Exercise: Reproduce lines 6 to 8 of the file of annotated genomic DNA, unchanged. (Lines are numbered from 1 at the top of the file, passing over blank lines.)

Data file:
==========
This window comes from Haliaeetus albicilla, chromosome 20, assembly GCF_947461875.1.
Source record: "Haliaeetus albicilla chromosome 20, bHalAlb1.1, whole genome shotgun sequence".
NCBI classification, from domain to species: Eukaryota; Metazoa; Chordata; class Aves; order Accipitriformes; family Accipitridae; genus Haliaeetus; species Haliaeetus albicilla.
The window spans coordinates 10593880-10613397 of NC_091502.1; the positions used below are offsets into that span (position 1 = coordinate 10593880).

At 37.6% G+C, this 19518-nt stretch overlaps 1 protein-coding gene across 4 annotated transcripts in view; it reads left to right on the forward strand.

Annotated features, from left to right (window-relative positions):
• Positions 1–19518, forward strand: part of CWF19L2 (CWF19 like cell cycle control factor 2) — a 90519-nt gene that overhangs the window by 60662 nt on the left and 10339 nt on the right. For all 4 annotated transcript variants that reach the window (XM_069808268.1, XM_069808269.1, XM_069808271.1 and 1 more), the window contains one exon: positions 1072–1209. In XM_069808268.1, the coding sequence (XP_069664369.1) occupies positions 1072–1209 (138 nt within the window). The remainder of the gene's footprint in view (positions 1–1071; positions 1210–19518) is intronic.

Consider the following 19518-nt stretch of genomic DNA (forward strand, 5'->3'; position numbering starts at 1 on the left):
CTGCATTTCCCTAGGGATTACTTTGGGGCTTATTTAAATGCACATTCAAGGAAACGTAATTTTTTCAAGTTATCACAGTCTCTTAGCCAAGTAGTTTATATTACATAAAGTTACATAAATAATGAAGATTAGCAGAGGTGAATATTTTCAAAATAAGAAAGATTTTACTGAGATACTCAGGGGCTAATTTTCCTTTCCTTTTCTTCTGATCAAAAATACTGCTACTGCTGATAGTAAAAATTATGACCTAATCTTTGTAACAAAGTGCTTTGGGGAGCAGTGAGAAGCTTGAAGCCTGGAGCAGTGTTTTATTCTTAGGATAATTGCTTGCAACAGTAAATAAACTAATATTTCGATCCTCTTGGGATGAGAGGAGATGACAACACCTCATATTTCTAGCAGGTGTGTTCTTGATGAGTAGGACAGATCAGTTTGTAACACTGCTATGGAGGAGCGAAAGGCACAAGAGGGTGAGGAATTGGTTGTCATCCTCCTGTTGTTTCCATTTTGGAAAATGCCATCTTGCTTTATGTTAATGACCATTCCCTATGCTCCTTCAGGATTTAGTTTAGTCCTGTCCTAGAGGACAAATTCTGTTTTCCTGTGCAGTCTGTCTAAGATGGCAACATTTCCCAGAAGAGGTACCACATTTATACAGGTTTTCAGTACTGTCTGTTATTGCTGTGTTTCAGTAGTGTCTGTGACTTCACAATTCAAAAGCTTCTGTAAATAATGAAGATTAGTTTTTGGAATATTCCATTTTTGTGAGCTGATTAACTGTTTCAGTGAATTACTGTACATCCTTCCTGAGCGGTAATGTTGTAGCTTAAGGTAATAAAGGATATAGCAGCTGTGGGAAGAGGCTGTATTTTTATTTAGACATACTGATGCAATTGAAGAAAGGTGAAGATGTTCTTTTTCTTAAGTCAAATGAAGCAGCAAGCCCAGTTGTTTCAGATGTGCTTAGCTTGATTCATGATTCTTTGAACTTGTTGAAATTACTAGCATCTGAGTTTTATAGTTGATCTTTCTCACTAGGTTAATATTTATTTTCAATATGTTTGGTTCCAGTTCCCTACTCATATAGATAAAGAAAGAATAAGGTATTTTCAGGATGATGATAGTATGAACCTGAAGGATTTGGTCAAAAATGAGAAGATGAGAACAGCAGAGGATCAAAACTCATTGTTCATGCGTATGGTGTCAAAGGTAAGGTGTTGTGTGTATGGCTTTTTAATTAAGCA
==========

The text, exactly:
Annotated features, from left to right (window-relative positions):
• Positions 1–19518, forward strand: part of CWF19L2 (CWF19 like cell cycle control factor 2) — a 90519-nt gene that overhangs the window by 60662 nt on the left and 10339 nt on the right. For all 4 annotated transcript variants that reach the window (XM_069808268.1, XM_069808269.1, XM_069808271.1 and 1 more), the window contains one exon: positions 1072–1209. In XM_069808268.1, the coding sequence (XP_069664369.1) occupies positions 1072–1209 (138 nt within the window). The remainder of the gene's footprint in view (positions 1–1071; positions 1210–19518) is intronic.

Consider the following 19518-nt stretch of genomic DNA (forward strand, 5'->3'; position numbering starts at 1 on the left):